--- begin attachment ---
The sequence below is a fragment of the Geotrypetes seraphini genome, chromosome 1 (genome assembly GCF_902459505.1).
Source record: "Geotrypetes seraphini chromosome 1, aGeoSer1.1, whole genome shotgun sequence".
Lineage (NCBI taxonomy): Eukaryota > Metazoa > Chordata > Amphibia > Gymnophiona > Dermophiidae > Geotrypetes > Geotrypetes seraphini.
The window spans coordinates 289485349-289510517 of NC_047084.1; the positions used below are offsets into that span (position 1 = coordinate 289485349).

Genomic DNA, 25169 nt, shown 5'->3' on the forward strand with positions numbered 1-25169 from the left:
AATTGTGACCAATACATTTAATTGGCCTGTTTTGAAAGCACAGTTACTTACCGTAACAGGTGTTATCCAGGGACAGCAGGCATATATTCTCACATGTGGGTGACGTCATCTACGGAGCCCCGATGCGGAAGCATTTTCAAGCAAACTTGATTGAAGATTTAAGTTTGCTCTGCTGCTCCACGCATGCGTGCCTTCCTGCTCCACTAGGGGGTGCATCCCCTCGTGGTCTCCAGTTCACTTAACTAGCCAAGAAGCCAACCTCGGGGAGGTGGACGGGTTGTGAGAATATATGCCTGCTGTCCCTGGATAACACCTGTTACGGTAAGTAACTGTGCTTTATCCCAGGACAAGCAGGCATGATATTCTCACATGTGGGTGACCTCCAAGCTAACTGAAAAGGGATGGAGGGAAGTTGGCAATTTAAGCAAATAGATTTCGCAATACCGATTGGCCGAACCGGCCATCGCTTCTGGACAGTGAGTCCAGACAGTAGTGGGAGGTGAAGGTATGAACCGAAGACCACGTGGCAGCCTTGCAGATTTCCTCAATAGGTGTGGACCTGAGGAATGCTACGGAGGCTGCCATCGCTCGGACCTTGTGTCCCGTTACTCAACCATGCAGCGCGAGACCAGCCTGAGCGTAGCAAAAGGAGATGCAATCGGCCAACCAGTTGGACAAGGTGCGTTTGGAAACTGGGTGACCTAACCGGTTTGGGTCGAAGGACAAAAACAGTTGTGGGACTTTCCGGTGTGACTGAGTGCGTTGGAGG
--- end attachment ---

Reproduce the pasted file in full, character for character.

The sequence below is a fragment of the Geotrypetes seraphini genome, chromosome 1 (genome assembly GCF_902459505.1).
Source record: "Geotrypetes seraphini chromosome 1, aGeoSer1.1, whole genome shotgun sequence".
Lineage (NCBI taxonomy): Eukaryota > Metazoa > Chordata > Amphibia > Gymnophiona > Dermophiidae > Geotrypetes > Geotrypetes seraphini.
The window spans coordinates 289485349-289510517 of NC_047084.1; the positions used below are offsets into that span (position 1 = coordinate 289485349).

Genomic DNA, 25169 nt, shown 5'->3' on the forward strand with positions numbered 1-25169 from the left:
AATTGTGACCAATACATTTAATTGGCCTGTTTTGAAAGCACAGTTACTTACCGTAACAGGTGTTATCCAGGGACAGCAGGCATATATTCTCACATGTGGGTGACGTCATCTACGGAGCCCCGATGCGGAAGCATTTTCAAGCAAACTTGATTGAAGATTTAAGTTTGCTCTGCTGCTCCACGCATGCGTGCCTTCCTGCTCCACTAGGGGGTGCATCCCCTCGTGGTCTCCAGTTCACTTAACTAGCCAAGAAGCCAACCTCGGGGAGGTGGACGGGTTGTGAGAATATATGCCTGCTGTCCCTGGATAACACCTGTTACGGTAAGTAACTGTGCTTTATCCCAGGACAAGCAGGCATGATATTCTCACATGTGGGTGACCTCCAAGCTAACTGAAAAGGGATGGAGGGAAGTTGGCAATTTAAGCAAATAGATTTCGCAATACCGATTGGCCGAACCGGCCATCGCTTCTGGACAGTGAGTCCAGACAGTAGTGGGAGGTGAAGGTATGAACCGAAGACCACGTGGCAGCCTTGCAGATTTCCTCAATAGGTGTGGACCTGAGGAATGCTACGGAGGCTGCCATCGCTCGGACCTTGTGTCCCGTTACTCAACCATGCAGCGCGAGACCAGCCTGAGCGTAGCAAAAGGAGATGCAATCGGCCAACCAGTTGGACAAGGTGCGTTTGGAAACTGGGTGACCTAACCGGTTTGGGTCGAAGGACAAAAACAGTTGTGGGACTTTCCGGTGTGACTGAGTGCGTTGGAGG